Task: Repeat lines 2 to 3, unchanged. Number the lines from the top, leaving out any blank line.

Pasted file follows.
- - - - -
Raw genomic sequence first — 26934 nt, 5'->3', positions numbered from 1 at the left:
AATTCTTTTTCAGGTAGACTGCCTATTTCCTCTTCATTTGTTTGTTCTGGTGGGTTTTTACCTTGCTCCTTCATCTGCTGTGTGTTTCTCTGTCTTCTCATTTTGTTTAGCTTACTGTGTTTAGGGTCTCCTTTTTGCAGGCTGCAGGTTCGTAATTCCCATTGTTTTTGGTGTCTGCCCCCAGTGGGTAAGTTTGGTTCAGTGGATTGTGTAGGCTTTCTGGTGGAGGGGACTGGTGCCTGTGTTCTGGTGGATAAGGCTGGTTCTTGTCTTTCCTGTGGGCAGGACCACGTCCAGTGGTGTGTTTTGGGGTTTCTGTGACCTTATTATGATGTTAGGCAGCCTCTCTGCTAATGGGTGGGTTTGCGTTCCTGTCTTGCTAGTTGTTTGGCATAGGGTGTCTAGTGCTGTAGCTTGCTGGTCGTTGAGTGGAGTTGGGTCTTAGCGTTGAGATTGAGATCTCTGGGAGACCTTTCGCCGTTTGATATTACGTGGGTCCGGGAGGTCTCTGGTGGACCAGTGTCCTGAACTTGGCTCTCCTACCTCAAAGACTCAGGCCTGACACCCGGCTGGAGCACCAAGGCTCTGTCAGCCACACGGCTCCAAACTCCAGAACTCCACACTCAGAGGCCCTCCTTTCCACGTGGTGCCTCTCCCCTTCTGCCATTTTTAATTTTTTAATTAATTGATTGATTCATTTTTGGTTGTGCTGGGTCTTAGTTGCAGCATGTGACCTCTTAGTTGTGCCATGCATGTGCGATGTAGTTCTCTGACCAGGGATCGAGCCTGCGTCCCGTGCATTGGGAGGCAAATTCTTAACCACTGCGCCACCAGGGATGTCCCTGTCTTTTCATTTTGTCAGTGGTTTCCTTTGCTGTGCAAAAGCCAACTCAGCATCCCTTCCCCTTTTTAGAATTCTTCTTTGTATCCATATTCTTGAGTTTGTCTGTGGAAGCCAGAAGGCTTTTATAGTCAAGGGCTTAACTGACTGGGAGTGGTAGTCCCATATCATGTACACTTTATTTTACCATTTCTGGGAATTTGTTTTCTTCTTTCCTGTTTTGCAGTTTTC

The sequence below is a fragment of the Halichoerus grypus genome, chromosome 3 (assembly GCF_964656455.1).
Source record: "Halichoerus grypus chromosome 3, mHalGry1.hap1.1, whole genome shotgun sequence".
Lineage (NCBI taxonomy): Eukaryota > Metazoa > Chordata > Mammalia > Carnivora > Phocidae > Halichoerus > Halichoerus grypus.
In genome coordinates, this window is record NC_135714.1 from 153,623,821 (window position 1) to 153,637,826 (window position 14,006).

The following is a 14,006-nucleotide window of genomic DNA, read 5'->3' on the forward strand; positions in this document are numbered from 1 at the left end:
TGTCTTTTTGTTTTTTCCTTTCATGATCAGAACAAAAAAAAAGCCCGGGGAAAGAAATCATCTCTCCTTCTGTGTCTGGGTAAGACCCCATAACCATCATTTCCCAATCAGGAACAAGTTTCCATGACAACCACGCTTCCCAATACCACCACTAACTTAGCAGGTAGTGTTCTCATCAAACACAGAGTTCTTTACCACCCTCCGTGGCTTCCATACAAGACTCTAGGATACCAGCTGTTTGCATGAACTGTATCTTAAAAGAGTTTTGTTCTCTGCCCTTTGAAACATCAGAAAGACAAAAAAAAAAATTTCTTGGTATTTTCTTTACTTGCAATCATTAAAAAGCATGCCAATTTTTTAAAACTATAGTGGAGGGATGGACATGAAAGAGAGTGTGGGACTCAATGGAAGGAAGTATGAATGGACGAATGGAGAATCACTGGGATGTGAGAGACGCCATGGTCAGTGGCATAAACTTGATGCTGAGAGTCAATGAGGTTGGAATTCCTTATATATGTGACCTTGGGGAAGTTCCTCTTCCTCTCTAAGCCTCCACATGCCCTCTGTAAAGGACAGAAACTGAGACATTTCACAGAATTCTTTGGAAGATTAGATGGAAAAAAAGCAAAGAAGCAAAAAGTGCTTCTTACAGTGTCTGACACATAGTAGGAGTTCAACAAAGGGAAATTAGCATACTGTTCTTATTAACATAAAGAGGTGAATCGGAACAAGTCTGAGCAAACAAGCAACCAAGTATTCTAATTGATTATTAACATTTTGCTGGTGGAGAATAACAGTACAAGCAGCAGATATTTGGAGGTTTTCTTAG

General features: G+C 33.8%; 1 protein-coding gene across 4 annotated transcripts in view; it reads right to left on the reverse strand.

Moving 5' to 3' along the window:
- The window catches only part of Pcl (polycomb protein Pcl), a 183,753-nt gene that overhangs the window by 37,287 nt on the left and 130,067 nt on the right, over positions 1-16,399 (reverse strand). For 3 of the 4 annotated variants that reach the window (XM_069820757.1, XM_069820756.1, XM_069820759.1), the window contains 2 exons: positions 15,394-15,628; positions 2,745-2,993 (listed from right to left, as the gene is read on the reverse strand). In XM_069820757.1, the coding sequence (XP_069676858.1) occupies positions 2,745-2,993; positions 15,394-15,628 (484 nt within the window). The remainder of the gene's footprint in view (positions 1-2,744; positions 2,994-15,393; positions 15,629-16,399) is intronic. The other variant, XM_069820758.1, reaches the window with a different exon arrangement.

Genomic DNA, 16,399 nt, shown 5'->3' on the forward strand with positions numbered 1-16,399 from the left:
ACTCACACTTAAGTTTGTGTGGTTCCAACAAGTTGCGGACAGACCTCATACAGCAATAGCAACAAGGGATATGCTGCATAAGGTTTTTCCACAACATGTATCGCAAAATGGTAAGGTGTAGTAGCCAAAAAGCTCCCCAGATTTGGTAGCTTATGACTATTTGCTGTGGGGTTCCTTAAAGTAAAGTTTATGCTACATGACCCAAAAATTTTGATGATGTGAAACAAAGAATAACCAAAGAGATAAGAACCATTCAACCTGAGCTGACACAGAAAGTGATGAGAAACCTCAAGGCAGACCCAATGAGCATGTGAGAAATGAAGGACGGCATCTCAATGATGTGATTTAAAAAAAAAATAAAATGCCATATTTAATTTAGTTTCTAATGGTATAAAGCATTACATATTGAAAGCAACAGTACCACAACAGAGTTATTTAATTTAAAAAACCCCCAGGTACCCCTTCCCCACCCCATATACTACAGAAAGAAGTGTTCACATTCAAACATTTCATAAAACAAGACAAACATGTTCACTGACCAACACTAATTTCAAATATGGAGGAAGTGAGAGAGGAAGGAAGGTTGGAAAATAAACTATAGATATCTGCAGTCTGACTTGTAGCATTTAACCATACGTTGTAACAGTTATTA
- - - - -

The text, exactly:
AATTCTTTTTCAGGTAGACTGCCTATTTCCTCTTCATTTGTTTGTTCTGGTGGGTTTTTACCTTGCTCCTTCATCTGCTGTGTGTTTCTCTGTCTTCTCATTTTGTTTAGCTTACTGTGTTTAGGGTCTCCTTTTTGCAGGCTGCAGGTTCGTAATTCCCATTGTTTTTGGTGTCTGCCCCCAGTGGGTAAGTTTGGTTCAGTGGATTGTGTAGGCTTTCTGGTGGAGGGGACTGGTGCCTGTGTTCTGGTGGATAAGGCTGGTTCTTGTCTTTCCTGTGGGCAGGACCACGTCCAGTGGTGTGTTTTGGGGTTTCTGTGACCTTATTATGATGTTAGGCAGCCTCTCTGCTAATGGGTGGGTTTGCGTTCCTGTCTTGCTAGTTGTTTGGCATAGGGTGTCTAGTGCTGTAGCTTGCTGGTCGTTGAGTGGAGTTGGGTCTTAGCGTTGAGATTGAGATCTCTGGGAGACCTTTCGCCGTTTGATATTACGTGGGTCCGGGAGGTCTCTGGTGGACCAGTGTCCTGAACTTGGCTCTCCTACCTCAAAGACTCAGGCCTGACACCCGGCTGGAGCACCAAGGCTCTGTCAGCCACACGGCTCCAAACTCCAGAACTCCACACTCAGAGGCCCTCCTTTCCACGTGGTGCCTCTCCCCTTCTGCCATTTTTAATTTTTTAATTAATTGATTGATTCATTTTTGGTTGTGCTGGGTCTTAGTTGCAGCATGTGACCTCTTAGTTGTGCCATGCATGTGCGATGTAGTTCTCTGACCAGGGATCGAGCCTGCGTCCCGTGCATTGGGAGGCAAATTCTTAACCACTGCGCCACCAGGGATGTCCCTGTCTTTTCATTTTGTCAGTGGTTTCCTTTGCTGTGCAAAAGCCAACTCAGCATCCCTTCCCCTTTTTAGAATTCTTCTTTGTATCCATATTCTTGAGTTTGTCTGTGGAAGCCAGAAGGCTTTTATAGTCAAGGGCTTAACTGACTGGGAGTGGTAGTCCCATATCATGTACACTTTATTTTACCATTTCTGGGAATTTGTTTTCTTCTTTCCTGTTTTGCAGTTTTC

The sequence below is a fragment of the Halichoerus grypus genome, chromosome 3 (assembly GCF_964656455.1).